A Guest Post by Anna Brones
As a writer, I’m always thinking of new projects, which is why I started an indie food zine. Even when I don’t have something concrete in mind, ideas end up marinating in the back of my brain. That’s how Comestible came to be.
Comestible is a bi-annual publication I started self publishing in 2016. I never know exactly what to call it, but it’s somewhere between a zine, a periodical, a journal, and a magazine. It’s 64 pages long and illustrated in black and white. It features stories and artwork about food, the places food comes from and the people who produce it. Comestible also uses food as a lens for looking at other larger issues, like gender, economics, and sustainability.
I write a letter from the editor, and on occasion a recipe or a Q&A. Each issue of my food zine features pieces by 10 to 15 writers, as well as the work of an illustrator. For the last two issues, I employed a copy editor to help with proofing and additional editing — it’s helpful to have a second set of eyes on all the content. I do the rest myself: editor, publisher, illustrator, graphic design and layout, marketing, and distribution.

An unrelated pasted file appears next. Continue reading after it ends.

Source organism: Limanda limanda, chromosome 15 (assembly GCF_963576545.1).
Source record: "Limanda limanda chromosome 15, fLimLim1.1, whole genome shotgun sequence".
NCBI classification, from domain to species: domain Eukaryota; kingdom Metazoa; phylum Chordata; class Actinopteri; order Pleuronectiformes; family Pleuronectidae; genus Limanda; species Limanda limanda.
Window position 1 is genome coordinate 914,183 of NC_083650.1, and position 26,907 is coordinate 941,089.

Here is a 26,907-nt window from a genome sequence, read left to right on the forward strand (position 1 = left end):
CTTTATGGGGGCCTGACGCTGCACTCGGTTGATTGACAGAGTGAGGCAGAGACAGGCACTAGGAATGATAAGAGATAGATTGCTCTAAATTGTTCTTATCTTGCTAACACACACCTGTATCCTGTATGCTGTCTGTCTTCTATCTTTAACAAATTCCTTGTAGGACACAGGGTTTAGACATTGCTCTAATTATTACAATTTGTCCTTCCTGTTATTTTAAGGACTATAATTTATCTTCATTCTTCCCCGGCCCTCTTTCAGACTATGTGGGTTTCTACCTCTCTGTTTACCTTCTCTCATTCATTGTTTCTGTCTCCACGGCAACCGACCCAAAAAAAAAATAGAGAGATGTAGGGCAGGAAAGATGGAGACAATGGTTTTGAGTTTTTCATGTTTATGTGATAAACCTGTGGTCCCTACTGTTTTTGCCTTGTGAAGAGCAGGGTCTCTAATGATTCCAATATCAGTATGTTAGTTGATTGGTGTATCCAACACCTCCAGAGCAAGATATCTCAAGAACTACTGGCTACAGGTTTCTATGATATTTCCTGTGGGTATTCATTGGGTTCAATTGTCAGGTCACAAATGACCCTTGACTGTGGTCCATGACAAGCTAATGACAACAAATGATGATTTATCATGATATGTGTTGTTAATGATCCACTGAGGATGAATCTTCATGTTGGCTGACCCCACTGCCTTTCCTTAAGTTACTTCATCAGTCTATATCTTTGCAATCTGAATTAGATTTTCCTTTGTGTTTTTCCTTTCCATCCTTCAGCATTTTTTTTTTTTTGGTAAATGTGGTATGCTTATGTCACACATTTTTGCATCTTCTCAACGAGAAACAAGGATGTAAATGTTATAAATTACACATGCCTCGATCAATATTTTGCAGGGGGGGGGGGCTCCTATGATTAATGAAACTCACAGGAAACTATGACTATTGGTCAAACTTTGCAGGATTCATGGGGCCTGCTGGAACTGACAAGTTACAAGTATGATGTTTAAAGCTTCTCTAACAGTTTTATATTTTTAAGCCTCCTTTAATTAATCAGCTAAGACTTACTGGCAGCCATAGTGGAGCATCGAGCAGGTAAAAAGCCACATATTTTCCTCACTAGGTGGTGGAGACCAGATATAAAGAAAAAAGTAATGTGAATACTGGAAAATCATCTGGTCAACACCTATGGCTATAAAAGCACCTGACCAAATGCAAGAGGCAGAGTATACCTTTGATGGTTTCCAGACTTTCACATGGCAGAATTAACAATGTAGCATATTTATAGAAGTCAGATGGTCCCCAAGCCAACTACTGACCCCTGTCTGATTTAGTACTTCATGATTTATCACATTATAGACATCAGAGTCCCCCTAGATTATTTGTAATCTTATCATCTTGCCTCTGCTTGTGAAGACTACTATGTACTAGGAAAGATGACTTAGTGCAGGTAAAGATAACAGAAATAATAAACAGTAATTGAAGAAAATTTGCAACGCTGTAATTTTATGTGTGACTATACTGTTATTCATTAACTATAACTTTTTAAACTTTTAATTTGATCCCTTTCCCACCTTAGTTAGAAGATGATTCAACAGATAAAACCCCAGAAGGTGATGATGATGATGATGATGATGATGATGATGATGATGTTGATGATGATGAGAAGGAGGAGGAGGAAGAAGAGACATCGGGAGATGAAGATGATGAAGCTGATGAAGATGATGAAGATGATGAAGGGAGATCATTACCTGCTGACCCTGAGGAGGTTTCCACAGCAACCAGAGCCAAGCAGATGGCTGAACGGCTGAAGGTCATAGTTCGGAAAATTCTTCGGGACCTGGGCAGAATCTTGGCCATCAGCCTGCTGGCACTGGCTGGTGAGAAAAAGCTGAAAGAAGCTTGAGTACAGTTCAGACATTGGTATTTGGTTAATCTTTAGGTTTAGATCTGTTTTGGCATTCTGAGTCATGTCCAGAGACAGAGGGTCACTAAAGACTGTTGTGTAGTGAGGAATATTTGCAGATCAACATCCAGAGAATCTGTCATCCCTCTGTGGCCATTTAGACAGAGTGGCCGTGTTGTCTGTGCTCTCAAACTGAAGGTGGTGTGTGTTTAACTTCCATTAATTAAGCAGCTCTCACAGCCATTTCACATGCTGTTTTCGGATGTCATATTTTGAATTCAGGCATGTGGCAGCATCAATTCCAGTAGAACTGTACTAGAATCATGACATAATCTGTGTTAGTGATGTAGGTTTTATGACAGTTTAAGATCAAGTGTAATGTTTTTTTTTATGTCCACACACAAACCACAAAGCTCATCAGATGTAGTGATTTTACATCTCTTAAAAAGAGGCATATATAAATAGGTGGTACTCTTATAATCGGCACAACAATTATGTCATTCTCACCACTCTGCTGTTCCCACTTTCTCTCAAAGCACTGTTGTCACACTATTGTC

Why I wanted my own food zine
I’ve written about food for quite some time now. I have published several cookbooks, been the editor of a food vertical for an online publication, and ran my own food blog. While I am not a trained chef, I grew up helping my mother in the kitchen. I also love how food intersects with culture and tradition. No matter who we are or where we live, we all eat, and that food can be a connection point, a way to bring people together.
But despite an interest in food, and in food writing, a few years ago I became disenchanted with most food media. I felt like almost all of it was focused on the end product — a dish, or the experience of a meal at a restaurant — and not necessarily the production of the food itself. I also had a lot of food writer friends, and I wanted to give them a platform for the stories that they felt they couldn’t tell elsewhere.